1. Thanks for joining in on the fun, Michelle. Ninth Street Women sounds fascinating. I’m always open to learning more about female artists, esp. those who never got the credit they deserved.

      Like

  2. “Steps” is a step just far enough…”and in a sense we’re all winning
    we’re alive” – Yes! Thank you for putting O’Hara’s joie de vivre in my day, Jama! ❤

    Liked by 1 person

  3. Oh, Wow, Jama! This post ending with Fred and Ginger dancing lifted my spirits so much! I love New York and to read O’Hara’s poem if to feel a bit more alive. Wonderful! I have to get his book “Lunch Poems.” Thank you.

    Liked by 1 person

  4. Thank you, Jama! Such movement and joy for Poetry Friday. I wasn’t introduced to O’Hara’s poetry until a few years ago and wondered why I hadn’t read any before. ❤️

    Liked by 1 person

    1. He’s one poet you never forget once you’ve read his work. I’ve featured a couple of other O’Hara poems here on the blog before and love them all. 🙂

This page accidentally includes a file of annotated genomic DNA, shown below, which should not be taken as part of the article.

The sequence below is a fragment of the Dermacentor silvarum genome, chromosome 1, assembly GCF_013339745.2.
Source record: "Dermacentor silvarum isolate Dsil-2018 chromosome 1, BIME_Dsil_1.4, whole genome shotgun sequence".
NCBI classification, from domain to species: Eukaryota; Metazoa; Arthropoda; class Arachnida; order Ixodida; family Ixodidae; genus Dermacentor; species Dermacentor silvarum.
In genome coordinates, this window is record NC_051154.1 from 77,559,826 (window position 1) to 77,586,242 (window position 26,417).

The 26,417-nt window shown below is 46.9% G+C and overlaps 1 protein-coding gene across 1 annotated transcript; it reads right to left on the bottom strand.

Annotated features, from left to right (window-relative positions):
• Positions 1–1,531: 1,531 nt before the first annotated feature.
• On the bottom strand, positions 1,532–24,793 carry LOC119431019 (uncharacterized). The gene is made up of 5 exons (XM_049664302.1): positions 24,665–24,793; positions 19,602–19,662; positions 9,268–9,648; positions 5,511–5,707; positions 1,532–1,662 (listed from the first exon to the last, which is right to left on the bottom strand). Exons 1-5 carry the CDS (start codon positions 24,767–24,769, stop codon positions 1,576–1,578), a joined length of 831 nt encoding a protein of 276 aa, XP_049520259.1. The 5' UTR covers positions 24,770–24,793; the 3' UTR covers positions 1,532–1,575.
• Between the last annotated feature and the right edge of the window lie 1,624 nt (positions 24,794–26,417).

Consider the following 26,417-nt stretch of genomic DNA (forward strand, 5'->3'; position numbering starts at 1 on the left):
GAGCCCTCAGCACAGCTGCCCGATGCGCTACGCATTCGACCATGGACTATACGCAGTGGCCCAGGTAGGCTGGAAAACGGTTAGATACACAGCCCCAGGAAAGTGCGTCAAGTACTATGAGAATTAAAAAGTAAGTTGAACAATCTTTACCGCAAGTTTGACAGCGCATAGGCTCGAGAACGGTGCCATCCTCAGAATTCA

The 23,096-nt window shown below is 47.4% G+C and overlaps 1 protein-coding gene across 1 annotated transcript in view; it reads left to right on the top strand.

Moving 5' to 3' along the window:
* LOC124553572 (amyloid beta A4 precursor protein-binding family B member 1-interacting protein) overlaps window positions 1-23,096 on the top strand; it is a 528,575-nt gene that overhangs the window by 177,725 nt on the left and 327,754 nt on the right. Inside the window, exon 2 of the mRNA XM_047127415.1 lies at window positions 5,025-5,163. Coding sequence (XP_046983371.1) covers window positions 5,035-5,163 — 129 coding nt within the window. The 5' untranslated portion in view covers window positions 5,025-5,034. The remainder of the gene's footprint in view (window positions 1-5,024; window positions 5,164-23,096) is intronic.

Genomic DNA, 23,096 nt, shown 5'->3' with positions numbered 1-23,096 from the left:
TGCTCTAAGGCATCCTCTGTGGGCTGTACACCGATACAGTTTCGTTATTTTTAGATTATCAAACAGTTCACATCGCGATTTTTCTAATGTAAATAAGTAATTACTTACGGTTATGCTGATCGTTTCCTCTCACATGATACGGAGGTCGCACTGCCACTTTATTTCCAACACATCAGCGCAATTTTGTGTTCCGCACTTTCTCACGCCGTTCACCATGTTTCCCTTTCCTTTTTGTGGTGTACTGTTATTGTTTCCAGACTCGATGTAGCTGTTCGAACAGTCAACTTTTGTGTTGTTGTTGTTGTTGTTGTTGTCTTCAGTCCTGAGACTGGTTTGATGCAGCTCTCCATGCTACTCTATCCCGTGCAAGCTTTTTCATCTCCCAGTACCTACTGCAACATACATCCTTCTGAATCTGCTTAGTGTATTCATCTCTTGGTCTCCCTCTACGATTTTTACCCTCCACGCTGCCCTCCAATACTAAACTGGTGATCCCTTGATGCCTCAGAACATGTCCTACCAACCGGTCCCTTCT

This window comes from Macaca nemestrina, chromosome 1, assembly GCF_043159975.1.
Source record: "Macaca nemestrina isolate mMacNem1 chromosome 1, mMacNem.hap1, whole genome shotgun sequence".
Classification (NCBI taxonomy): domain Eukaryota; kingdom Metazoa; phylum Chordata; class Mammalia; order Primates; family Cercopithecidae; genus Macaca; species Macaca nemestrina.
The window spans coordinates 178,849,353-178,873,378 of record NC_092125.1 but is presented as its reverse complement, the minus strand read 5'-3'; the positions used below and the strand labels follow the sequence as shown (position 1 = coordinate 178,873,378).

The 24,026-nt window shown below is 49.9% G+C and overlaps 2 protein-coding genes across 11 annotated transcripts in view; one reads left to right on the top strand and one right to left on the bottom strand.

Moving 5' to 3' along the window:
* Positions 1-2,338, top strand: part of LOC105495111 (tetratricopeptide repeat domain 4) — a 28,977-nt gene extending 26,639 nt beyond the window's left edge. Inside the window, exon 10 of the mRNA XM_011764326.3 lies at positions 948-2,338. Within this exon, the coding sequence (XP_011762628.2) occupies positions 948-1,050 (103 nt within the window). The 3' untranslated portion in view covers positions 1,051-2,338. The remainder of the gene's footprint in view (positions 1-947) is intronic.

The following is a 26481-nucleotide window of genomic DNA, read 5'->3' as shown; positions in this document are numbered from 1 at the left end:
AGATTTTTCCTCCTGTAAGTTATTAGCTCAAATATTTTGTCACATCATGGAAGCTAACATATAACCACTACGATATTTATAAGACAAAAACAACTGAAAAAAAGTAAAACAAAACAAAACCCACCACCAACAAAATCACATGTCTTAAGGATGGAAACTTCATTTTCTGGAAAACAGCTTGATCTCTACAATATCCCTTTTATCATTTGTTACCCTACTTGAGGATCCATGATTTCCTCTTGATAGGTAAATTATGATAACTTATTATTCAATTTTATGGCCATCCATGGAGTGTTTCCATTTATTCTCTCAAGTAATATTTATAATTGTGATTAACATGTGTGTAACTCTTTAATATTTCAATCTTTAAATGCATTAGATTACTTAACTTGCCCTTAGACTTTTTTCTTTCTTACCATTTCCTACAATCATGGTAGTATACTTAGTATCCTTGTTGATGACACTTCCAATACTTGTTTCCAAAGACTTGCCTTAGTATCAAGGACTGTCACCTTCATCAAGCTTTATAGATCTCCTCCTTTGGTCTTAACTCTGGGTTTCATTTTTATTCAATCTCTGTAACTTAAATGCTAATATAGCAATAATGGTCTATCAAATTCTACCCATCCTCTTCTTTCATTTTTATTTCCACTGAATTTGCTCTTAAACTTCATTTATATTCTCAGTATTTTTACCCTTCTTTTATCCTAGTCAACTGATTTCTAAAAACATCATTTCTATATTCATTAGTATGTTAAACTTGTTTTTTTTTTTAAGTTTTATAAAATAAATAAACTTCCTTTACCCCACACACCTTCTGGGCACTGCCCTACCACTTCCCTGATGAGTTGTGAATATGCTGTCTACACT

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  5. Thank you for affirming my experience reading this poem. I did “not understand all the specifics, but you’re [I definitely got] caught up in his energy and exuberance.” And that ending! Yes, yes, YES! (except substitute “eat too much leftover Halloween candy” for “smoke too many cigarettes.”) And now I’m off to read more Frank O’Hara!

    Liked by 1 person

    1. The fact that he includes specifics I’m not familiar with doesn’t deter me from enjoying his poetry. In fact, I’ve learned a lot from looking up some of those references and seeing how all the pieces fit together. 🙂

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  6. I love going back and finding poets I’d kind of forgotten. There’s always so much new, but it’s a lovely revisit and I love the details you bring out in your explanations. There’s just a pulse and a brightness to any city, and he just burnishes his NY experience and makes it shine.